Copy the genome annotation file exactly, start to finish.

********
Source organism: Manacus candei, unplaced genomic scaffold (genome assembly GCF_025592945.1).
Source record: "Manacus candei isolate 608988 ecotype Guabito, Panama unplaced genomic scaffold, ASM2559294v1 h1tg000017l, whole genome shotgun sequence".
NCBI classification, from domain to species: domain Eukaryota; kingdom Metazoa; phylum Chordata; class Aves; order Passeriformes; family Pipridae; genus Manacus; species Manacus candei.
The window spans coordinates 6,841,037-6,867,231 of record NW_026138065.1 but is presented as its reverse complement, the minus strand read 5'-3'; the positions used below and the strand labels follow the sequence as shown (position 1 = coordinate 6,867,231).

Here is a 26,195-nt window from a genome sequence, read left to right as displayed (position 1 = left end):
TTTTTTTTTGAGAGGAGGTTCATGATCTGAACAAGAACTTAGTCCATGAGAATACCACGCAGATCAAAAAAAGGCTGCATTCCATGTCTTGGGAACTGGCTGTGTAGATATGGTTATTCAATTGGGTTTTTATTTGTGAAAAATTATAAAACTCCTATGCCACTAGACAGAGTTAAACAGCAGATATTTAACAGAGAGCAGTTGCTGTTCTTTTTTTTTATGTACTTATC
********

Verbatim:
Source organism: Manacus candei, unplaced genomic scaffold (genome assembly GCF_025592945.1).
Source record: "Manacus candei isolate 608988 ecotype Guabito, Panama unplaced genomic scaffold, ASM2559294v1 h1tg000017l, whole genome shotgun sequence".
NCBI classification, from domain to species: domain Eukaryota; kingdom Metazoa; phylum Chordata; class Aves; order Passeriformes; family Pipridae; genus Manacus; species Manacus candei.
The window spans coordinates 6,841,037-6,867,231 of record NW_026138065.1 but is presented as its reverse complement, the minus strand read 5'-3'; the positions used below and the strand labels follow the sequence as shown (position 1 = coordinate 6,867,231).

Here is a 26,195-nt window from a genome sequence, read left to right as displayed (position 1 = left end):
TTTTTTTTTGAGAGGAGGTTCATGATCTGAACAAGAACTTAGTCCATGAGAATACCACGCAGATCAAAAAAAGGCTGCATTCCATGTCTTGGGAACTGGCTGTGTAGATATGGTTATTCAATTGGGTTTTTATTTGTGAAAAATTATAAAACTCCTATGCCACTAGACAGAGTTAAACAGCAGATATTTAACAGAGAGCAGTTGCTGTTCTTTTTTTTTATGTACTTATC